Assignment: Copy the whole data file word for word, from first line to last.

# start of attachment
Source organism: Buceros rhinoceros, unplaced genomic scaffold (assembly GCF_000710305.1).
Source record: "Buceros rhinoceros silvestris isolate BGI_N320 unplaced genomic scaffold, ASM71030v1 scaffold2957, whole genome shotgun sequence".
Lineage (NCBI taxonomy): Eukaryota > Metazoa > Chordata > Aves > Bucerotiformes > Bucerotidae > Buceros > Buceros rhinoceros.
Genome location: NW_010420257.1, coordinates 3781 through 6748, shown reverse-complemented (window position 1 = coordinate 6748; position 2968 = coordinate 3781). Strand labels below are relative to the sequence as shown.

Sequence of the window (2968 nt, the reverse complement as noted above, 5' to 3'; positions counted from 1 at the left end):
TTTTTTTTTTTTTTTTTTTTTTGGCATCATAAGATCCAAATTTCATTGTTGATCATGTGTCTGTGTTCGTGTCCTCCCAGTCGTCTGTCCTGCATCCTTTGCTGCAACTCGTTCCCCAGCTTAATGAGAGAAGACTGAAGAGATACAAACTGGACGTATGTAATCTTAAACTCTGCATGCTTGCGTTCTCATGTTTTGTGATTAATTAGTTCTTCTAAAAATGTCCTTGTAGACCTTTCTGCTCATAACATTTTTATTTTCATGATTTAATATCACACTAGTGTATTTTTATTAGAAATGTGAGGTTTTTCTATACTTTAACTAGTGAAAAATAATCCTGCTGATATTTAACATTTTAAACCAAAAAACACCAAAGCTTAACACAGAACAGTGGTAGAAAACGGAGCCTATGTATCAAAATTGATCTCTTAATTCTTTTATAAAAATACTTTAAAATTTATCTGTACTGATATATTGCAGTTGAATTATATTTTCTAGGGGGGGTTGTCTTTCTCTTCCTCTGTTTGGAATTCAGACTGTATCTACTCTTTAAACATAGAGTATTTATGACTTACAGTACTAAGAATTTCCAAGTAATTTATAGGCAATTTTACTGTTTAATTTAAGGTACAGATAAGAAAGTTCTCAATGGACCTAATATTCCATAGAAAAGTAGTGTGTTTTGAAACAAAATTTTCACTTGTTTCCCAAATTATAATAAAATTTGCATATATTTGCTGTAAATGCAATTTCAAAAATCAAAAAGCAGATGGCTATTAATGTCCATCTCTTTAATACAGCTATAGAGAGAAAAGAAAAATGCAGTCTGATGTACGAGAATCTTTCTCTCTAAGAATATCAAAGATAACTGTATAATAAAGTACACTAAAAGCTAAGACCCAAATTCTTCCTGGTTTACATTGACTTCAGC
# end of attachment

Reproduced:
Source organism: Buceros rhinoceros, unplaced genomic scaffold (assembly GCF_000710305.1).
Source record: "Buceros rhinoceros silvestris isolate BGI_N320 unplaced genomic scaffold, ASM71030v1 scaffold2957, whole genome shotgun sequence".
Lineage (NCBI taxonomy): Eukaryota > Metazoa > Chordata > Aves > Bucerotiformes > Bucerotidae > Buceros > Buceros rhinoceros.
Genome location: NW_010420257.1, coordinates 3781 through 6748, shown reverse-complemented (window position 1 = coordinate 6748; position 2968 = coordinate 3781). Strand labels below are relative to the sequence as shown.

Sequence of the window (2968 nt, the reverse complement as noted above, 5' to 3'; positions counted from 1 at the left end):
TTTTTTTTTTTTTTTTTTTTTTGGCATCATAAGATCCAAATTTCATTGTTGATCATGTGTCTGTGTTCGTGTCCTCCCAGTCGTCTGTCCTGCATCCTTTGCTGCAACTCGTTCCCCAGCTTAATGAGAGAAGACTGAAGAGATACAAACTGGACGTATGTAATCTTAAACTCTGCATGCTTGCGTTCTCATGTTTTGTGATTAATTAGTTCTTCTAAAAATGTCCTTGTAGACCTTTCTGCTCATAACATTTTTATTTTCATGATTTAATATCACACTAGTGTATTTTTATTAGAAATGTGAGGTTTTTCTATACTTTAACTAGTGAAAAATAATCCTGCTGATATTTAACATTTTAAACCAAAAAACACCAAAGCTTAACACAGAACAGTGGTAGAAAACGGAGCCTATGTATCAAAATTGATCTCTTAATTCTTTTATAAAAATACTTTAAAATTTATCTGTACTGATATATTGCAGTTGAATTATATTTTCTAGGGGGGGTTGTCTTTCTCTTCCTCTGTTTGGAATTCAGACTGTATCTACTCTTTAAACATAGAGTATTTATGACTTACAGTACTAAGAATTTCCAAGTAATTTATAGGCAATTTTACTGTTTAATTTAAGGTACAGATAAGAAAGTTCTCAATGGACCTAATATTCCATAGAAAAGTAGTGTGTTTTGAAACAAAATTTTCACTTGTTTCCCAAATTATAATAAAATTTGCATATATTTGCTGTAAATGCAATTTCAAAAATCAAAAAGCAGATGGCTATTAATGTCCATCTCTTTAATACAGCTATAGAGAGAAAAGAAAAATGCAGTCTGATGTACGAGAATCTTTCTCTCTAAGAATATCAAAGATAACTGTATAATAAAGTACACTAAAAGCTAAGACCCAAATTCTTCCTGGTTTACATTGACTTCAGC